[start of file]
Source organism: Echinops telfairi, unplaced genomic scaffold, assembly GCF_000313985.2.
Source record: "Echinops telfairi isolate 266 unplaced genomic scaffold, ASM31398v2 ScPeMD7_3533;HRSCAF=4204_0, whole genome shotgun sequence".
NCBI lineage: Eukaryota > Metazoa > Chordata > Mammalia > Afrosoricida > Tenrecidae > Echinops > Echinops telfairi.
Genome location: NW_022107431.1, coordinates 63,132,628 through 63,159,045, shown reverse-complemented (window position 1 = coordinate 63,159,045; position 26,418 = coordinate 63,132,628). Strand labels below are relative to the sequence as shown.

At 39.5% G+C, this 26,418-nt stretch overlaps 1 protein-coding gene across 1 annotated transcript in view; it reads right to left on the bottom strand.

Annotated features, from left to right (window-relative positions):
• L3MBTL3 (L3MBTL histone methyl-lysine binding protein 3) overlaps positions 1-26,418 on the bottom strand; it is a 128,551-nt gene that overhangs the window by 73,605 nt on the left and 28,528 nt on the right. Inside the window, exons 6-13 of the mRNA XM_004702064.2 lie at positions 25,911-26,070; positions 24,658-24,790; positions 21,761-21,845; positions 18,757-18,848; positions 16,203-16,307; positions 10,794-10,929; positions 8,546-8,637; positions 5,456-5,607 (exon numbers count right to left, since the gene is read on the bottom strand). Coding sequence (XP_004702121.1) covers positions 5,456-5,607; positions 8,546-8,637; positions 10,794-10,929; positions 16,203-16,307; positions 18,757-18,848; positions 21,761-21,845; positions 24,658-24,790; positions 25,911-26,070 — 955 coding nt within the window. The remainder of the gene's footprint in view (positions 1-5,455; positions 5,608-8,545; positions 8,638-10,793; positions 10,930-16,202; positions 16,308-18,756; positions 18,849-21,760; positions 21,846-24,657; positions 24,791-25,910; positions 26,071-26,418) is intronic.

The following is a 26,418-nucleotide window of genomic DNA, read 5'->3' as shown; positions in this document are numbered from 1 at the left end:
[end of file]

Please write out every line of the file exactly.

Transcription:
Source organism: Echinops telfairi, unplaced genomic scaffold, assembly GCF_000313985.2.
Source record: "Echinops telfairi isolate 266 unplaced genomic scaffold, ASM31398v2 ScPeMD7_3533;HRSCAF=4204_0, whole genome shotgun sequence".
NCBI lineage: Eukaryota > Metazoa > Chordata > Mammalia > Afrosoricida > Tenrecidae > Echinops > Echinops telfairi.
Genome location: NW_022107431.1, coordinates 63,132,628 through 63,159,045, shown reverse-complemented (window position 1 = coordinate 63,159,045; position 26,418 = coordinate 63,132,628). Strand labels below are relative to the sequence as shown.

At 39.5% G+C, this 26,418-nt stretch overlaps 1 protein-coding gene across 1 annotated transcript in view; it reads right to left on the bottom strand.

Annotated features, from left to right (window-relative positions):
• L3MBTL3 (L3MBTL histone methyl-lysine binding protein 3) overlaps positions 1-26,418 on the bottom strand; it is a 128,551-nt gene that overhangs the window by 73,605 nt on the left and 28,528 nt on the right. Inside the window, exons 6-13 of the mRNA XM_004702064.2 lie at positions 25,911-26,070; positions 24,658-24,790; positions 21,761-21,845; positions 18,757-18,848; positions 16,203-16,307; positions 10,794-10,929; positions 8,546-8,637; positions 5,456-5,607 (exon numbers count right to left, since the gene is read on the bottom strand). Coding sequence (XP_004702121.1) covers positions 5,456-5,607; positions 8,546-8,637; positions 10,794-10,929; positions 16,203-16,307; positions 18,757-18,848; positions 21,761-21,845; positions 24,658-24,790; positions 25,911-26,070 — 955 coding nt within the window. The remainder of the gene's footprint in view (positions 1-5,455; positions 5,608-8,545; positions 8,638-10,793; positions 10,930-16,202; positions 16,308-18,756; positions 18,849-21,760; positions 21,846-24,657; positions 24,791-25,910; positions 26,071-26,418) is intronic.

The following is a 26,418-nucleotide window of genomic DNA, read 5'->3' as shown; positions in this document are numbered from 1 at the left end: